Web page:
Social entrepreneurs polishing off another eventful year

Posted on Tuesday, May 29, 2018

Students and faculty advisers surround their award with pleased facial expressions.

The Enactus uOttawa team poses with its award from the 2018 Enactus Canada National Exposition. Photo credit : Courtesy of Enactus Canada

By Robert Greeley

The 2018 Enactus Canada National Exposition represented a year of hard work with impact by the social entrepreneurship group, showing the power of students. The University of Ottawa’s Enactus team presented what it worked on this past year. Evaluated by a group of distinguished Canadian business leaders, the group of 95 students from different facilities stood tall. Enactus uOttawa placed second overall in the competition among schools from across the country.

Presenting The Growcer, a hydroponic system that grows fresh produce in temperatures as cold as -52 C, the team’s efforts grew in two successful  final round challenges. Alida Burke was awarded Project Leader of the Year honours for her outstanding work ethic, and Enactus uOttawa president Holly Todd was a finalist for the HSBC Woman Leader of Tomorrow award.

Over the past year, the group of determined students ran six projects that aimed to create a better world for us all.

The Growcer: An instant answer to food security challenges

The Growcer is a shipping container converted into a place to grow fresh produce. Each system diverts six tonnes of CO2 annually, saves 658,000 litres of water and uses 99.2% less land than traditional farming methods. In the past year, the team has installed two systems, grown 10,000 servings of vegetables, decreased the price of produce by 53% and created eight jobs. In the next year, it aims to install eight more systems, grow 120,000 pounds of produce, improve 16,000 lives and generate $2 million in revenue.

Prime Minister Justin Trudeau and members of the Growcer team smiling around produce.

One of the University’s neighbours, Prime Minister Justin Trudeau, even stopped by to check out a system here in Ottawa. Photo credit : Courtesy of Invest Ottawa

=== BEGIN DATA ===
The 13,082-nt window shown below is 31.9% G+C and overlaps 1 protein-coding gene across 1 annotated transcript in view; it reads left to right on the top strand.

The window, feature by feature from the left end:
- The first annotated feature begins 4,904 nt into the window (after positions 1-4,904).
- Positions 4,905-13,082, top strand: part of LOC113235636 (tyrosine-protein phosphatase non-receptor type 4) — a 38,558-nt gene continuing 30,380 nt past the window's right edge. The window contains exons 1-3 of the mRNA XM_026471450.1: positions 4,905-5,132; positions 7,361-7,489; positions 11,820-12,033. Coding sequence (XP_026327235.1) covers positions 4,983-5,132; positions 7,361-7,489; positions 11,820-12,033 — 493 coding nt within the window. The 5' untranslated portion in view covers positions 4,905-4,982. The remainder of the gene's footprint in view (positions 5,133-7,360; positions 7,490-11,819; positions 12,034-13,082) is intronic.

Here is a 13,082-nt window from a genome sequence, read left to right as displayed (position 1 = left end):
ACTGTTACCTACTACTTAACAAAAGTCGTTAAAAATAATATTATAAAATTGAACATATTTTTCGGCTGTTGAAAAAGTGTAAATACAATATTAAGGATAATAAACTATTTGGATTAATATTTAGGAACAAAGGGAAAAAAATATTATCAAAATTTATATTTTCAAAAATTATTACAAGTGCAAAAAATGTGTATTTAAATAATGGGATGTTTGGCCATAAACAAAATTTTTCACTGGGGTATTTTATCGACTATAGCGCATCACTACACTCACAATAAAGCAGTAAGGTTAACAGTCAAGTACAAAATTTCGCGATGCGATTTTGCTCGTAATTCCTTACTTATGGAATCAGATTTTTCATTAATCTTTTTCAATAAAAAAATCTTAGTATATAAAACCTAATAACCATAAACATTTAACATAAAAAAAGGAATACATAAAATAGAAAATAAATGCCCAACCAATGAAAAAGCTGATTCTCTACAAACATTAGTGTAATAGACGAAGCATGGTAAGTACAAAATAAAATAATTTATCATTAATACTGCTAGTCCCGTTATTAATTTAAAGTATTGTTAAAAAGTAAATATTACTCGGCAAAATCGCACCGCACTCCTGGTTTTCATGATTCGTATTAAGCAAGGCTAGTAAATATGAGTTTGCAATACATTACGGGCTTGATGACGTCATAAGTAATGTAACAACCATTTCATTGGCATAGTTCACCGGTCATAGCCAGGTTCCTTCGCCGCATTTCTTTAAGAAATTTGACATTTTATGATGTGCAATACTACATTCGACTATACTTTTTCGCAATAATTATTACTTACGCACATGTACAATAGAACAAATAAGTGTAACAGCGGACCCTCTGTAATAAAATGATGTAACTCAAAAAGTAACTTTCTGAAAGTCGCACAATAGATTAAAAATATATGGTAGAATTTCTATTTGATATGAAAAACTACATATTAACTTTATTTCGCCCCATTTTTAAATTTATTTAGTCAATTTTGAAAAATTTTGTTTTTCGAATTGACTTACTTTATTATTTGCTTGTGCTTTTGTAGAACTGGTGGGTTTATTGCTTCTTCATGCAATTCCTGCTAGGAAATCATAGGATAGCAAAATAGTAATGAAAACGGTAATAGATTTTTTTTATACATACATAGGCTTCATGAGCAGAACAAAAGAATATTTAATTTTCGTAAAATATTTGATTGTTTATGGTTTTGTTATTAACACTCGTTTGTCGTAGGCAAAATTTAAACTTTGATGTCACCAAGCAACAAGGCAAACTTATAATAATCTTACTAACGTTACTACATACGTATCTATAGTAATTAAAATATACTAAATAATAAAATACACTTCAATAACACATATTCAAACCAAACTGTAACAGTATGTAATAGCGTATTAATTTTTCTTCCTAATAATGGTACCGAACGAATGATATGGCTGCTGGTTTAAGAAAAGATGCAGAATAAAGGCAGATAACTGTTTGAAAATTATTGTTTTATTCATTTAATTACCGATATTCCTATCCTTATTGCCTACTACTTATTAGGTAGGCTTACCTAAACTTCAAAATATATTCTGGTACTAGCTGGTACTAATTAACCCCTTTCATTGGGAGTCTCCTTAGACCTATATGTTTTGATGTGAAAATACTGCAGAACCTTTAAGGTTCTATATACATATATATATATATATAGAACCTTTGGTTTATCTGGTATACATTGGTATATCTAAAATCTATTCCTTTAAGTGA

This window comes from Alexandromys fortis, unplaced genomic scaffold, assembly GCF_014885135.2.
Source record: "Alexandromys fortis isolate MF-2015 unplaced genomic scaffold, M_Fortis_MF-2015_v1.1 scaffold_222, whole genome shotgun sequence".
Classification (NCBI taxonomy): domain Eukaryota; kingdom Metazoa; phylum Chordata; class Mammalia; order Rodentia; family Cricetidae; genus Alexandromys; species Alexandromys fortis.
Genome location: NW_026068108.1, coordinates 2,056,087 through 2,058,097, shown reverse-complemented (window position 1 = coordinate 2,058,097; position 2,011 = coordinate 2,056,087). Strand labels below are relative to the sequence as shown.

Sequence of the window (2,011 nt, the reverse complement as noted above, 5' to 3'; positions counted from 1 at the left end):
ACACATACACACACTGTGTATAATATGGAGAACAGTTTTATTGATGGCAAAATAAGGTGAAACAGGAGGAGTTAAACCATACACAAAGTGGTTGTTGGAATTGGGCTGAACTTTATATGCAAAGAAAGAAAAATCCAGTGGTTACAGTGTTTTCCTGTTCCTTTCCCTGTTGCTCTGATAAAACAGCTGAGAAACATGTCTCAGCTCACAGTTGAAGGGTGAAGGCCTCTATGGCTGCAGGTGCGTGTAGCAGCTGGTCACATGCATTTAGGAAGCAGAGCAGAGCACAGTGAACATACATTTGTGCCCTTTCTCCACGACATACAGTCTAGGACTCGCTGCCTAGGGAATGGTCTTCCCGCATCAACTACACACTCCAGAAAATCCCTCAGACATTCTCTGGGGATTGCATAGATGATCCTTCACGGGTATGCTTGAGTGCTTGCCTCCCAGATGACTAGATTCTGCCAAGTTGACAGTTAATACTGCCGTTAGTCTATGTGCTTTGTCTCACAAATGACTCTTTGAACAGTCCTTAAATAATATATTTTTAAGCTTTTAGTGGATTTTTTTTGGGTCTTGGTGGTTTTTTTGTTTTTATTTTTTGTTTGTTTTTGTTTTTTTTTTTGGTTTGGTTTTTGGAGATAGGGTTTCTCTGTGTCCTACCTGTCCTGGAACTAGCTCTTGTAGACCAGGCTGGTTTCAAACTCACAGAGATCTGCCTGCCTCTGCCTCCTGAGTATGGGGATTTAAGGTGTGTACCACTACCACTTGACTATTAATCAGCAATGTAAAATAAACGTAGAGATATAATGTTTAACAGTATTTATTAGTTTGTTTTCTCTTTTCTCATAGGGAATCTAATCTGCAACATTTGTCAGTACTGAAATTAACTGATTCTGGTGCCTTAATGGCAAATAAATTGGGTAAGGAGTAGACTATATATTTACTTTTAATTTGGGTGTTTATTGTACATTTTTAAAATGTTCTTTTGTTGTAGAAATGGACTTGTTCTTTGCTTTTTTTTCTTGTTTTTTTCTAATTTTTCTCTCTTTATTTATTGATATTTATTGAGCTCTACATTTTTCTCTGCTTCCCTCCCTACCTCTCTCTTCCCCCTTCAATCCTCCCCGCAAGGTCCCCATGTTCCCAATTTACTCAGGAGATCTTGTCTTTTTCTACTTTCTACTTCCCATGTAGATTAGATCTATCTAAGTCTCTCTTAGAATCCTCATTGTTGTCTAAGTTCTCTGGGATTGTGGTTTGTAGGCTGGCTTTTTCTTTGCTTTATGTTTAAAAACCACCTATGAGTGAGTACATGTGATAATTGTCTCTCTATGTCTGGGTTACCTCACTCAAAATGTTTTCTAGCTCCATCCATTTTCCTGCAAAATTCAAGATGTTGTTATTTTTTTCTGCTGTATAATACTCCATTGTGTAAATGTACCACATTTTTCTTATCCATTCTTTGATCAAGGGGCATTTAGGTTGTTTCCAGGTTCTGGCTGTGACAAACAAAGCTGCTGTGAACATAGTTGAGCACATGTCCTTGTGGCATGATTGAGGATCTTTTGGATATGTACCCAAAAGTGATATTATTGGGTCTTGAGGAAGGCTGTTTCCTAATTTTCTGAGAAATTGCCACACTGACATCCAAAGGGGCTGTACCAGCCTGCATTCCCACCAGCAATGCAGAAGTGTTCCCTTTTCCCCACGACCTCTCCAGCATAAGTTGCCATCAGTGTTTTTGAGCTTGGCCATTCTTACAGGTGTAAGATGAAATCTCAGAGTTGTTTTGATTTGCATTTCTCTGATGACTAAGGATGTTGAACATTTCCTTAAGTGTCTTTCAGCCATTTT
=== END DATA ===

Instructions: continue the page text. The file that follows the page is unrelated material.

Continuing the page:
Poly: Tackling the plastic waste crisis

The team’s newest project, Poly, looks to tackle the plastic waste crisis.  It’s a small-scale recycling system that grinds up plastic, to be melted down into anything from flowerpots to furniture. The machine can divert 300,000 water bottles per year. The team is also looking into creating plastic frames for prescription eyeglasses, creating a more affordable eyewear option. Earlier in the year, Aviva recognized the project’s potential through a $150,000 award.

Sealed packages of Rustic Pasta and Fiesta Rice on a table next to samples.

Two meal kits prepared in a food sampling station at the University of Ottawa. Photo credit : Robert Greeley

Sprout: Giving individuals a fresh and affordable option

Sprout is a project providing fresh and affordable meal kits. It employs one person and has improved the lives of over 10,000 people. With locations throughout Ottawa, you can even find Sprout locations a short walk from campus.

Three projects aiming for better education

Enactus uOttawa has been creating not only social enterprises, but opportunities for our next generation of leaders to learn and grow through educational programs.

Project F.L.Y. offers workshops that teach youth about financial literacy. Every year it hosts a bilingual competition called Perfect Pitch, where participants develop their knowledge in entrepreneurship and present in front of a panel judges. This year, the team reached 500 youth.

A crowd of seated high school students listening to a speaker.

High school students listen to one of the influential speakers at this past years’ Perfect Pitch competition. Photo credit : Robert Greeley

Tower Gardens is a hydroponic garden system enhancing nutritional education. Set up in ten schools, it has been able to provide 5,000 meals.

The Legacy Conference has become the largest student-run entrepreneurship conference in Canada, with over 700 attendees from across the country from different faculties. Hosted each year in Ottawa, it has become a must attend for many students,  understandably so given headline speakers like David Segal, co-founder of Davids Tea, Cap Watkins, vice-president of design for BuzzFeed, and Omar Itani, agency manager at Google.

Omar Itani smiles while sitting on a couch with a microphone in his hand.

Omar Itani answering questions from students at this year’s Legacy Conference. Photo credit : Robert Greeley

The numbers tell the story

Overall, Enactus uOttawa is 95 students from different backgrounds who, in the past year, donated 33,000 volunteer hours, generated $1 million dollars in revenue, created nine jobs and had a direct impact on 1,200 individuals. For Drew Stirling, the organization’s vice president of external affairs, “Enactus has been an incredible platform to develop personally and professionally, meet other driven students and travel the world, all while learning to use business to change the world for the better.”

Find out how you can become involved with Enactus uOttawa.

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